This image is from episode one of “House of the Dragon,” distributed by HBO Max.

Three years later, we are back in Westeros. We’re not here to revisit the aftermath of the tragedy that was the original “Game of Thrones,” but rather to bear witness to another, earlier, clash for the Iron Throne. This time, it stays in the family — in more ways than one.

HBO Max’s “House of the Dragon” centers on the all-powerful Targaryen dynasty — ancestors of the now-infamous Daenerys Targaryen (Emilia Clarke, “Last Christmas”). Episode one, titled “The Heirs of the Dragon,” starts at the peak of the Targaryen’s reign over the Seven Kingdoms and sets us up for a bloody civil war, spurred, as always, by that ugly Iron Throne — which has now been updated with more swords to look even more menacing. In that vein, “House of the Dragon” stays true to its parent show. The Iron Throne causes the same bloodlust, anxiety and anger as it did in “GoT.” This, in conjunction with faces getting smashed in by axes, explicit brothel scenes and some incestuous tension, is a reminder from showrunners Miguel Sapochnik and Ryan Condal that yes, this is still the same world.

The plot of “House of the Dragon” is adapted from a section of George R.R. Martin’s “Fire and Blood,” a novel detailing the Targaryen family history written in the form of a history textbook. What this means is that the showrunners were tasked with reconciling objective history with emotion, taking the time to flesh out historical accounts with rich storytelling. The episode opens with a prologue scene detailing the ascension of Viserys Targaryen (Paddy Considine, “The Outsider”) to the Iron Throne over his elder cousin, Rhaenys (Eve Best, “Nurse Jackie”). The episode then cuts forward to Viserys’s eldest child, the young princess Rhaenyra Targaryen (Milly Alcock, “The Gloaming”), standing by as the lords of the small council discuss the matter of Viserys’s succession. In doing so, the show quickly establishes the strict patriarchal nature of the lords of Westeros, who refuse to put a woman on the Iron Throne (sound familiar?).

The cast does a wonderful job of establishing their characters’ motivations and personalities early on. Matt Smith (“The Crown”) shines as Prince Daemon Targaryen, the younger brother of the king with a propensity for violence befitting the genre. The conversations between Daemon and Rhaenyra in the High Valyrian language serve to establish both the strong bond that the Targaryens have with each other and the superiority they feel over others. Considine displays King Viserys’s anxious and fragile nature aptly, although the ill-fitting platinum blonde wig takes a while to get used to. Rhys Ifans (“The King’s Man”) plays Otto Hightower, the Hand of the King, with cunning and a drawl evocative of Tywin Lannister. Emily Carey (“Get Even”) plays Otto’s daughter, Alicent Hightower, and together with Alcock, the two establish Alicent and Rhaenyra’s tender and complex friendship — one that is bound for a major falling out as the story progresses. Steve Toussaint (“Judge Dredd”) and Fabien Frankel (“The Serpent”) leave a lasting impression as the commanding Lord Corlys Velaryon and the charming Ser Criston Cole, respectively.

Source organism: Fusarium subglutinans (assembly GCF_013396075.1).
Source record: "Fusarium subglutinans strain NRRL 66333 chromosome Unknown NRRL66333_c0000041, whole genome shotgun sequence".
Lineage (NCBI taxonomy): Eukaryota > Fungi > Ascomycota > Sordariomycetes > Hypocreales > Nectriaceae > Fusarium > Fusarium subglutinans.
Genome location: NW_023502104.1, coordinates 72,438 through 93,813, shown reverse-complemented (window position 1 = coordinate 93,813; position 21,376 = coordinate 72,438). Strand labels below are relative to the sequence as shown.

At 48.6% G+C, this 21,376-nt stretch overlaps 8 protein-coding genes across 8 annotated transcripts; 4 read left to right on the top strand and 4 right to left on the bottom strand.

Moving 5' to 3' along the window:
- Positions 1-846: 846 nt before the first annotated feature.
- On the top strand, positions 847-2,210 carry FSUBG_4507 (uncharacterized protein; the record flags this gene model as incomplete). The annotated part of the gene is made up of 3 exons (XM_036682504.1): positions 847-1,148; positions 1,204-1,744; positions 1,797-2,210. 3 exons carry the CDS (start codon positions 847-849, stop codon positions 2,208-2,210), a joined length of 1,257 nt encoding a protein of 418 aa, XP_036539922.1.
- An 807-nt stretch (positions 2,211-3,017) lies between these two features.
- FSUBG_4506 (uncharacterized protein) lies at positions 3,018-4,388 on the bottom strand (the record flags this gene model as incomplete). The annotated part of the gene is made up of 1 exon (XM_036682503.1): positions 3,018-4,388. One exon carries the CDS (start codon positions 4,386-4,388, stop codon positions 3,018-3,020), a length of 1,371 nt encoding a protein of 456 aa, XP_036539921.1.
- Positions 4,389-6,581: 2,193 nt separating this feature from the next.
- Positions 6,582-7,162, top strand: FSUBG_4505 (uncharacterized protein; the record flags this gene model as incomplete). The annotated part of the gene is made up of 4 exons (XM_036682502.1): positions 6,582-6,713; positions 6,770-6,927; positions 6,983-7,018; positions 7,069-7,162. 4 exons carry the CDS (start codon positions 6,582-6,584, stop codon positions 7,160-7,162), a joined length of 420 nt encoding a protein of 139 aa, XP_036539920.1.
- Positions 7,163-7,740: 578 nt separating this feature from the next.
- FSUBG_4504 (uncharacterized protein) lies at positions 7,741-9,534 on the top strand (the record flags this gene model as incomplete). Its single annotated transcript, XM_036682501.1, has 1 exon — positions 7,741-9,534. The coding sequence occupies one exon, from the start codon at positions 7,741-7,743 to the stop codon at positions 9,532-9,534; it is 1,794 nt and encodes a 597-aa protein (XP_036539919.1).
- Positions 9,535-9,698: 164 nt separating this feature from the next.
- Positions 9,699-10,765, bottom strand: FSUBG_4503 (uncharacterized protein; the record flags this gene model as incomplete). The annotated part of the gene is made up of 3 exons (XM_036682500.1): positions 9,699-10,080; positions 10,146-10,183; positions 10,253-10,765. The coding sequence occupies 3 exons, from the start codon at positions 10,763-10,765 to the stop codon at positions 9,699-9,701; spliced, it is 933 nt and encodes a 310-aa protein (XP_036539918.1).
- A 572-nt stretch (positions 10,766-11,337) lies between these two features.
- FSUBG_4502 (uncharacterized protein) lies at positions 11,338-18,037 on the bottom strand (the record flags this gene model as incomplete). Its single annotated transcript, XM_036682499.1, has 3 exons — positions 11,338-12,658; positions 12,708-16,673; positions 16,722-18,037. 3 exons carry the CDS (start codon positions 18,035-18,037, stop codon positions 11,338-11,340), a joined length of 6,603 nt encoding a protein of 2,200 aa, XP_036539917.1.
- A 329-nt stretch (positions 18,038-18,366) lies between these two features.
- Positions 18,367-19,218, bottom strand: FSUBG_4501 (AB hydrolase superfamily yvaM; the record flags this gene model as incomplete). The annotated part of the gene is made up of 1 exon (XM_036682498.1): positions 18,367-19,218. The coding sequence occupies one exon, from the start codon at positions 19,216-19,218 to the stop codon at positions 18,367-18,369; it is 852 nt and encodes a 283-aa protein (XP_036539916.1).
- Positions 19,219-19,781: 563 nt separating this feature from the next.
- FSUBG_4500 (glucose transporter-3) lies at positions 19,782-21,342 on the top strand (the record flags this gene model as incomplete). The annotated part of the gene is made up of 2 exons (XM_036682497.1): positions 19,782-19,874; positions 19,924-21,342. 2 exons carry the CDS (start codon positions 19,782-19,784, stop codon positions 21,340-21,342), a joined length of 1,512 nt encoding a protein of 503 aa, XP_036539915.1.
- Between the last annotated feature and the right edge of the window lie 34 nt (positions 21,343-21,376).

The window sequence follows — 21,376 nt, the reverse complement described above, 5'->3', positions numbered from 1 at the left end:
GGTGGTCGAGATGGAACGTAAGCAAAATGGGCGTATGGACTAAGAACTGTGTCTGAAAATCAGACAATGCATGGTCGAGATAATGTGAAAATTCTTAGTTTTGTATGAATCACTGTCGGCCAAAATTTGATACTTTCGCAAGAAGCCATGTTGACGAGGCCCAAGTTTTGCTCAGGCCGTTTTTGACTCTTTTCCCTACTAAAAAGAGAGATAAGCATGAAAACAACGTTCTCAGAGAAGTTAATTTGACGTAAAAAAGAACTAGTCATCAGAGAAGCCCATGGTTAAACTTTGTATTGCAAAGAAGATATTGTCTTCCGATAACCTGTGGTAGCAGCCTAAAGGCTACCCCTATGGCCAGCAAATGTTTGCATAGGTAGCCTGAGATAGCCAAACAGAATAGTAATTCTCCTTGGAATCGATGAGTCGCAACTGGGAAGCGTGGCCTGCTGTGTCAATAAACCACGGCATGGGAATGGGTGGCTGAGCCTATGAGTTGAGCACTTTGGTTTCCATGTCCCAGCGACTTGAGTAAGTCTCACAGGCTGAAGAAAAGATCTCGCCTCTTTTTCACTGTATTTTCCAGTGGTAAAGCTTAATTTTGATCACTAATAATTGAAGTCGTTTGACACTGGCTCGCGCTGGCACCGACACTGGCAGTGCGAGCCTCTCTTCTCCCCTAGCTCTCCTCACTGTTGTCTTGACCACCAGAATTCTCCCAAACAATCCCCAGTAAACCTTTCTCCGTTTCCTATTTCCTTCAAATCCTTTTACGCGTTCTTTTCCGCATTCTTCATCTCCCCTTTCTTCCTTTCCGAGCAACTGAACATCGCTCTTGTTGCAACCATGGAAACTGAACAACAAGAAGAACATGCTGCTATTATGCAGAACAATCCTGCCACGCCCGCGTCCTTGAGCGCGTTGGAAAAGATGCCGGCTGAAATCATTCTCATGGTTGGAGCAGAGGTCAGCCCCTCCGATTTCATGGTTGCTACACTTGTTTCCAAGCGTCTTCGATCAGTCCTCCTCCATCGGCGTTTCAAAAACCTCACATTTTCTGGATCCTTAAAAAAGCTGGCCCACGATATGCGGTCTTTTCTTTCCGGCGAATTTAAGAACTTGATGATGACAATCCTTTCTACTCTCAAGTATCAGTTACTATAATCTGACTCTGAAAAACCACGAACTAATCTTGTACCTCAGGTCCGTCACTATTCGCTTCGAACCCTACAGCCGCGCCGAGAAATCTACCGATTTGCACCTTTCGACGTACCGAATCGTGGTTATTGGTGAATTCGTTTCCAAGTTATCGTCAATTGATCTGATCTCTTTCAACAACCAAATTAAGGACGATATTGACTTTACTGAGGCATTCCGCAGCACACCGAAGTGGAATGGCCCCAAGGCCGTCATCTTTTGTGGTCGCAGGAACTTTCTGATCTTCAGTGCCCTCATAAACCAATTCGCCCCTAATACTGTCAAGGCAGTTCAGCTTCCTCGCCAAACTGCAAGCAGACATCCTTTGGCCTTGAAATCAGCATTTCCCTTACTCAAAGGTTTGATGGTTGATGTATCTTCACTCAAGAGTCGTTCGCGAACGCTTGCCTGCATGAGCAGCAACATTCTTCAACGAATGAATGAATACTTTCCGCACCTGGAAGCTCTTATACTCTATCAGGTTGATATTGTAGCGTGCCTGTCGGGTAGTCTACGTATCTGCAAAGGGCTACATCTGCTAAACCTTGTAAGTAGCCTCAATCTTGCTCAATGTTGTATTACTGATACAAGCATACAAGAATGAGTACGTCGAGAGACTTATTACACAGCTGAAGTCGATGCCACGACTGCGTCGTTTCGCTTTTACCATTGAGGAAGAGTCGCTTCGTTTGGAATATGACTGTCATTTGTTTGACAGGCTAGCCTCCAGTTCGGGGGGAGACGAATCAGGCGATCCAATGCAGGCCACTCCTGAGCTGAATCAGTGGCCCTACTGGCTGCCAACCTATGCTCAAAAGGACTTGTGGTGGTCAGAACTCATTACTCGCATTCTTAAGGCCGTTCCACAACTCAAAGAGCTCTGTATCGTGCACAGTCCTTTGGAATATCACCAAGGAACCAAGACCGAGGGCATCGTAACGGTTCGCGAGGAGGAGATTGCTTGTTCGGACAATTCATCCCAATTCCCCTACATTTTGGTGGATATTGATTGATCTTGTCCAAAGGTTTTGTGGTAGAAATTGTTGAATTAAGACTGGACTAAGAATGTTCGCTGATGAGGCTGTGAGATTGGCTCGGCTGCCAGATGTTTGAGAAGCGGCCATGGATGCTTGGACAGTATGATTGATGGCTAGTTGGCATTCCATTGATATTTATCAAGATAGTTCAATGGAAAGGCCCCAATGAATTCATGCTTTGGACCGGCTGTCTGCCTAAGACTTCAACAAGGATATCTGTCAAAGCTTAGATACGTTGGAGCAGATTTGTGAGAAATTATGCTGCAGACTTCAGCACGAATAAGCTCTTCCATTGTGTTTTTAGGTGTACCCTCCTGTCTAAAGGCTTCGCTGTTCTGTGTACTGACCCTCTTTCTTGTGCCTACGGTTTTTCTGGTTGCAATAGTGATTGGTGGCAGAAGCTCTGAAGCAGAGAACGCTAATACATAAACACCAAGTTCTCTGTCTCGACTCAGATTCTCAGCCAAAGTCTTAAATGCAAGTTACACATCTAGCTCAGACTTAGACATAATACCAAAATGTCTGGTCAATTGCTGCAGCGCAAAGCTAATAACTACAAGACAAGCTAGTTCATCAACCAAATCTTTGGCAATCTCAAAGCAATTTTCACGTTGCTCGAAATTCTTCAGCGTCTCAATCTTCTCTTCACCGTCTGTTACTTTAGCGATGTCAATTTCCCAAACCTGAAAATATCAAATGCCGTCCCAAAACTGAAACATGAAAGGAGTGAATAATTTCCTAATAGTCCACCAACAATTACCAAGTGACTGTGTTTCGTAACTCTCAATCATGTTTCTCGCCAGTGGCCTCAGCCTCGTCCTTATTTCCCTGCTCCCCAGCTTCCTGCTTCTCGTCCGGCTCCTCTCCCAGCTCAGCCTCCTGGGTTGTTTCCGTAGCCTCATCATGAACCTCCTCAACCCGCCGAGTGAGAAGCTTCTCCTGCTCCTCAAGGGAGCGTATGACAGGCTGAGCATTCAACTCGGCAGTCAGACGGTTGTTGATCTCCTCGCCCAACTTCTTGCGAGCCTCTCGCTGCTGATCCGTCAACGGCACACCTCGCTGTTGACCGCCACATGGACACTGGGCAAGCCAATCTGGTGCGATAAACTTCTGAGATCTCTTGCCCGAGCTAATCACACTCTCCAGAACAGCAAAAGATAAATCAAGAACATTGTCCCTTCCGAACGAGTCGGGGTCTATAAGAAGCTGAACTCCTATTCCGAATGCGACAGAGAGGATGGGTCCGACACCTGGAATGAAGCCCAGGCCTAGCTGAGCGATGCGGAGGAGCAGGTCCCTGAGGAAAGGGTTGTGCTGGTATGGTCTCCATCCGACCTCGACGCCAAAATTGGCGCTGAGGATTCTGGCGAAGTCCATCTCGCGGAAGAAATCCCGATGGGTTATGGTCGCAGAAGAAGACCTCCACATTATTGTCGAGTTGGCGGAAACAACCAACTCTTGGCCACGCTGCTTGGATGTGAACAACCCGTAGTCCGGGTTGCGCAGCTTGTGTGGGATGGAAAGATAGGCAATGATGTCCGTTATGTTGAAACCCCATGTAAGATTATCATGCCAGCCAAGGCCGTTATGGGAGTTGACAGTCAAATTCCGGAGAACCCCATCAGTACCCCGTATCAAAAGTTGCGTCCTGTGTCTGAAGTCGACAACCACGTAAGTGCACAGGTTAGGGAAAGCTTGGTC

Cinematically, “House of the Dragon” doesn’t miss a beat. This era of Targaryen rule is demarcated by an abundance of dragons, paired with a new score by composer Ramin Djawadi, which incorporates familiar melodies from previous pieces like “The Iron Throne.” Director Sapochnik brings the same talent that he brought to past “GoT” episodes like “Hardhome” and “The Winds of Winter.” He cuts back and forth between scenes of the jousting tournament to the labor of Queen Aemma Arryn (Sian Brooke, “Sherlock”), both of which are incredibly violent and bloody.

The best moments of the pilot episode are near the end. We learn that both Queen Aemma and her newborn son Baelon die shortly after the birth, as evidenced by a funeral scene in which Rhaenyra unleashes her very first “Dracarys!” Viserys must now choose between allowing his reckless brother Daemon to remain his heir by default or breaking tradition and naming his daughter Rhaenyra as his successor. In a rapid turn of events involving a brothel, the king’s brother and the words “heir for a day,” Viserys names his daughter as his heir and banishes Daemon. In the dragon skull cellar, the king reveals to his daughter a prophecy that has been passed from ruler to ruler. He says that the first Targaryen conqueror, Aegon, had a dream of “the end of the world of men” brought forth by a great winter from the North — one that can only be stopped if Westeros is united under a Targaryen ruler. As Viserys tells his daughter about this “Song of Ice and Fire,” he places a firm hand on his dagger, which watchful viewers will recognize as the same dagger used to vanquish the Night King over a century later. This well-placed information frames the last events of “GoT” in a new light and gives book readers more information regarding the still unfinished series.

In a universe as dense as “GoT,” the pilot episode of “House of the Dragon” does a stellar job of laying the groundwork for this new conflict. With a new episode to be released every Sunday until Oct. 23, we can expect to see rising tensions between old and new Targaryens, as well as a time jump during which Emma D’Arcy (“Wanderlust”) and Olivia Cooke (“Sound of Metal”) will grace the screen as the older versions of Rhaenyra and Alicent, respectively. 

“House of the Dragon” is a stellar demonstration of maintaining a source material’s integrity while adding its own magic. While “GoT” tells the story of a shattered world torn apart by war, “House of the Dragon” follows the descent of a powerful dynasty from strength to despair.

Daily Arts Writer Swara Ramaswamy can be reached at